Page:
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Tools/Toolkit > Fact Sheet/FAQs
Rockville, MD: Agency for Healthcare Research and Quality; May 2002. AHRQ Publication No. 01-0040c.
This Web site suggests questions that all patients should ask a physician, nurse, and/or pharmacist when they receive a medication prescription.
Chase M. Wall Street Journal. August 16, 2005:D1.
This article reports that in other countries, some medications have the same brand name as U.S. medications but contain completely different ingredients, often for treatment of different conditions. To avoid mix-ups, the article cautions against purchasing prescription medications abroad.
Journal Article > Study
Language barriers to prescriptions for patients with limited English proficiency: a survey of pharmacies.
Bradshaw M, Tomany-Korman S, Flores G. Pediatrics. 2007;120:e225-e235.
Tools/Toolkit > Government Resource
Jacobson KL, Gazmararian JA, Kripalani S, McMorris KJ, Blake SC, Brach C. Rockville, MD: Agency for Healthcare Research and Quality; 2007. AHRQ Publication No. 07-0051.
This AHRQ-funded publication provides a tool to help organizations identify health literacy issues, as well as methods for implementing an action plan drawn from assessment results.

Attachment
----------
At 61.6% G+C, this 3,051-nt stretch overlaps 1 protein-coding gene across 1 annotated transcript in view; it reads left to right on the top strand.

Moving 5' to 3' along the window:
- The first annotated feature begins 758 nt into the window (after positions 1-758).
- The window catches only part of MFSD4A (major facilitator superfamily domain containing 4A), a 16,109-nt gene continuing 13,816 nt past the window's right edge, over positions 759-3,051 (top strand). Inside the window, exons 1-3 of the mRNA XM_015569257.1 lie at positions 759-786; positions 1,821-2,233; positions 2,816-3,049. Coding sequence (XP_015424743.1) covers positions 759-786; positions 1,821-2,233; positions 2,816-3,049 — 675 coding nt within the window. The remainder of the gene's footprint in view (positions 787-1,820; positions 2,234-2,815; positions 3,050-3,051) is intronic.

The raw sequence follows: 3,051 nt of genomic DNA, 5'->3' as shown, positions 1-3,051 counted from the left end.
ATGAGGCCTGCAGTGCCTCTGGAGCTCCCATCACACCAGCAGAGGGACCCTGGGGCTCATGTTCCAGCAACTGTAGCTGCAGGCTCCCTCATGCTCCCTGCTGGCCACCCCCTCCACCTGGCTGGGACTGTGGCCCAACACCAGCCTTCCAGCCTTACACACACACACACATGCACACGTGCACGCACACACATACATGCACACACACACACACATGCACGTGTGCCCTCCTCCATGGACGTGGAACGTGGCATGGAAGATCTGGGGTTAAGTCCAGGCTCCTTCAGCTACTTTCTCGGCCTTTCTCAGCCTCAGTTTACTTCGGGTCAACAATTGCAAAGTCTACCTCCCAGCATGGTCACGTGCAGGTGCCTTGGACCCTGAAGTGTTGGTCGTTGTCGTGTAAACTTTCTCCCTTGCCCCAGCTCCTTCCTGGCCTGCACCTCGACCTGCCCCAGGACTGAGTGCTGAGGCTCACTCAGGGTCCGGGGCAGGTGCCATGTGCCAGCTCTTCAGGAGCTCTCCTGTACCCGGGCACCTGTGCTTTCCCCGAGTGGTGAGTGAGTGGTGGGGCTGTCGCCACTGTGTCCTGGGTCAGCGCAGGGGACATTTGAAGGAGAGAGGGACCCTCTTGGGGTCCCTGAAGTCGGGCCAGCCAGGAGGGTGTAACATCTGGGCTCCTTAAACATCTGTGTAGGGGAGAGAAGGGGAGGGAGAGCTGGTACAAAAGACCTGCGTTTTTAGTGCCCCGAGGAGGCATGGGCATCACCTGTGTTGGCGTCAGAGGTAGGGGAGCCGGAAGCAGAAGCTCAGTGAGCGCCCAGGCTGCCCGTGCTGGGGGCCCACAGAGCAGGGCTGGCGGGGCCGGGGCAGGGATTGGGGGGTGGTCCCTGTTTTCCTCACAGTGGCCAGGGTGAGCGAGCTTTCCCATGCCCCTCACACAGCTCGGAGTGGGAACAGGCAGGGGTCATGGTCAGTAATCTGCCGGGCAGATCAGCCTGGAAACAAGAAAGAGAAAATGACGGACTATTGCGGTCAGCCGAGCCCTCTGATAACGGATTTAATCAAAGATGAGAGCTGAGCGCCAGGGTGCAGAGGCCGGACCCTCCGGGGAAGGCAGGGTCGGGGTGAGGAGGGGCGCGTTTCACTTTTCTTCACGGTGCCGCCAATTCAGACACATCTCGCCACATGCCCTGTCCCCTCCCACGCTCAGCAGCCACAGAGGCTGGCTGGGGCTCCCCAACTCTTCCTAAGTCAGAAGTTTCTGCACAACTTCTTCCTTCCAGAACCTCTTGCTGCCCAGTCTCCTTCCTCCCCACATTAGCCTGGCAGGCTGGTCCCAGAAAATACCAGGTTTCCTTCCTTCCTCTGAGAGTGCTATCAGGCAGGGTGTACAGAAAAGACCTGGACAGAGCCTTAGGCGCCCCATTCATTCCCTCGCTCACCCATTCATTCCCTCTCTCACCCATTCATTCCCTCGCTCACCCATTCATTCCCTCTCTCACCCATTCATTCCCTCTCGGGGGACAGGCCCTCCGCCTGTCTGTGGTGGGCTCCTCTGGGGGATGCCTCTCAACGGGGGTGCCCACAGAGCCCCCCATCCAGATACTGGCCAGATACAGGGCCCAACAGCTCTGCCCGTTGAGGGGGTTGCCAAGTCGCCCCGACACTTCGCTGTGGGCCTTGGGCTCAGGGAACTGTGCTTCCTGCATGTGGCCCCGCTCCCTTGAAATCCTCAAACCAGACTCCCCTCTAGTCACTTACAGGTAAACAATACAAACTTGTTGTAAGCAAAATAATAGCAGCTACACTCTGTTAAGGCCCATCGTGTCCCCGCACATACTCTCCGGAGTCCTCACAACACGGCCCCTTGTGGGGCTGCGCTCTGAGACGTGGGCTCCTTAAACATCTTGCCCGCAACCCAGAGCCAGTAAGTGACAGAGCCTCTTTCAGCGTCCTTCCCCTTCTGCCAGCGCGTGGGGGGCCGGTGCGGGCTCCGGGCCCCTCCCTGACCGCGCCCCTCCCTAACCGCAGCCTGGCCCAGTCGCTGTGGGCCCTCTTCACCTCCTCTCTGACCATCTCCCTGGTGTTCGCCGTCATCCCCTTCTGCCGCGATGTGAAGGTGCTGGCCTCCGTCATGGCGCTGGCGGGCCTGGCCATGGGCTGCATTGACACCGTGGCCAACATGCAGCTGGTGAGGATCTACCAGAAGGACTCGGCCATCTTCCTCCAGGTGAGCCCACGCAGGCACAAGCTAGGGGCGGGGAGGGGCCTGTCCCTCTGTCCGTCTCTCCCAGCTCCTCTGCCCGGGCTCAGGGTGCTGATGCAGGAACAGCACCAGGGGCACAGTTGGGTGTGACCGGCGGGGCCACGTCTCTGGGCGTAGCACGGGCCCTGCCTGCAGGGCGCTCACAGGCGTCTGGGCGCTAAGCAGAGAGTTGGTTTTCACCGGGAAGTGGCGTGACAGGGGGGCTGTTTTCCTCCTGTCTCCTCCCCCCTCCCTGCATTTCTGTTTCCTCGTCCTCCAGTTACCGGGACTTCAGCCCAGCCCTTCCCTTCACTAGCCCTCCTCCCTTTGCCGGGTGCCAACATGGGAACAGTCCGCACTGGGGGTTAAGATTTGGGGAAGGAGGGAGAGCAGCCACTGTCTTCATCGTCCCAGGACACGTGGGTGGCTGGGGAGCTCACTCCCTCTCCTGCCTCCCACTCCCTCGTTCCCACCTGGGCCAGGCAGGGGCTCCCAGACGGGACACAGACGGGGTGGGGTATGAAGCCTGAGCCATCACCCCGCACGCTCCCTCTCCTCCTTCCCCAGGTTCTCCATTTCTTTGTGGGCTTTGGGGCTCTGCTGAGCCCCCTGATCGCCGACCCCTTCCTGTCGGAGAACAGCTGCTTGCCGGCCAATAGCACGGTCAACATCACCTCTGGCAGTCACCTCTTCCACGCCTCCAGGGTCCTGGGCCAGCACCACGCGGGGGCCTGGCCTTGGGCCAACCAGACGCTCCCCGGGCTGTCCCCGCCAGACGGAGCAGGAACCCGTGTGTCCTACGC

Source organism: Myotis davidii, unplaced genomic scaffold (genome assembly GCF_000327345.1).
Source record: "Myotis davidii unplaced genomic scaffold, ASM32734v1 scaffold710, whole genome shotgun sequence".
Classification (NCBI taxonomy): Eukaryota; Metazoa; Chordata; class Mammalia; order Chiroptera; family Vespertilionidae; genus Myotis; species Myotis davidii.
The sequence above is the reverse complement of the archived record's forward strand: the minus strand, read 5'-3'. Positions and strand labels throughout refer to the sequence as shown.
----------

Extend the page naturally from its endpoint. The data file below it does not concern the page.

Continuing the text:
Hernandez LM; for Roundtable on Health Literacy, Board on Population Health and Public Health Practice, Institute of Medicine. Washington, DC: National Academies Press; 2008.
Depicting how medication labels and instructions confuse patients, this report addresses ambulatory medication safety and offers recommendations on how to standardize pharmacy labels to help prevent errors.
Audiovisual > Audiovisual Presentation
Gill L. Consumer Reports Health. June 2011.
This video reports on a sampling of prescriptions from major retail pharmacies that demonstrated gaps, inconsistencies, and lack of clarity in drug information distributed to patients with their medications.